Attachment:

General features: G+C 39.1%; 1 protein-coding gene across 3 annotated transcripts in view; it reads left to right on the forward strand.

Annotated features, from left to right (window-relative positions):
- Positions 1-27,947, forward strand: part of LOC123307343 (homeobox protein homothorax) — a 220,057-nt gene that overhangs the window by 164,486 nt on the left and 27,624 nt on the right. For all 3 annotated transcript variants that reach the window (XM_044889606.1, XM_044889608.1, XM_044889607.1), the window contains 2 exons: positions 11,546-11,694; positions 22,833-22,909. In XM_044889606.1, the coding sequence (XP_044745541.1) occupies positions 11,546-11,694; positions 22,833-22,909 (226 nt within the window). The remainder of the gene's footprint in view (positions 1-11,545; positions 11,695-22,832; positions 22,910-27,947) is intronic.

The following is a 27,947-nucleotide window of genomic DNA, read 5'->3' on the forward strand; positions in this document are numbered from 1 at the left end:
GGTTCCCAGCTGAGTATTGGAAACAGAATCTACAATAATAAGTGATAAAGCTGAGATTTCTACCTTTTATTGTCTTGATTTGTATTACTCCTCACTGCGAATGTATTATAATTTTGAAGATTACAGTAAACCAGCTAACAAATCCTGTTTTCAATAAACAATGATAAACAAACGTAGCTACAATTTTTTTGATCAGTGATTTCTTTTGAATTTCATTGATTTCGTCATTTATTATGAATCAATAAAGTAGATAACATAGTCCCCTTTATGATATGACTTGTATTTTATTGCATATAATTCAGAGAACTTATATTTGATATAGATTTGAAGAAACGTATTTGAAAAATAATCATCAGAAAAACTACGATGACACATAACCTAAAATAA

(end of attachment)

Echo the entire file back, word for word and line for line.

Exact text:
General features: G+C 39.1%; 1 protein-coding gene across 3 annotated transcripts in view; it reads left to right on the forward strand.

Annotated features, from left to right (window-relative positions):
- Positions 1-27,947, forward strand: part of LOC123307343 (homeobox protein homothorax) — a 220,057-nt gene that overhangs the window by 164,486 nt on the left and 27,624 nt on the right. For all 3 annotated transcript variants that reach the window (XM_044889606.1, XM_044889608.1, XM_044889607.1), the window contains 2 exons: positions 11,546-11,694; positions 22,833-22,909. In XM_044889606.1, the coding sequence (XP_044745541.1) occupies positions 11,546-11,694; positions 22,833-22,909 (226 nt within the window). The remainder of the gene's footprint in view (positions 1-11,545; positions 11,695-22,832; positions 22,910-27,947) is intronic.

The following is a 27,947-nucleotide window of genomic DNA, read 5'->3' on the forward strand; positions in this document are numbered from 1 at the left end:
GGTTCCCAGCTGAGTATTGGAAACAGAATCTACAATAATAAGTGATAAAGCTGAGATTTCTACCTTTTATTGTCTTGATTTGTATTACTCCTCACTGCGAATGTATTATAATTTTGAAGATTACAGTAAACCAGCTAACAAATCCTGTTTTCAATAAACAATGATAAACAAACGTAGCTACAATTTTTTTGATCAGTGATTTCTTTTGAATTTCATTGATTTCGTCATTTATTATGAATCAATAAAGTAGATAACATAGTCCCCTTTATGATATGACTTGTATTTTATTGCATATAATTCAGAGAACTTATATTTGATATAGATTTGAAGAAACGTATTTGAAAAATAATCATCAGAAAAACTACGATGACACATAACCTAAAATAA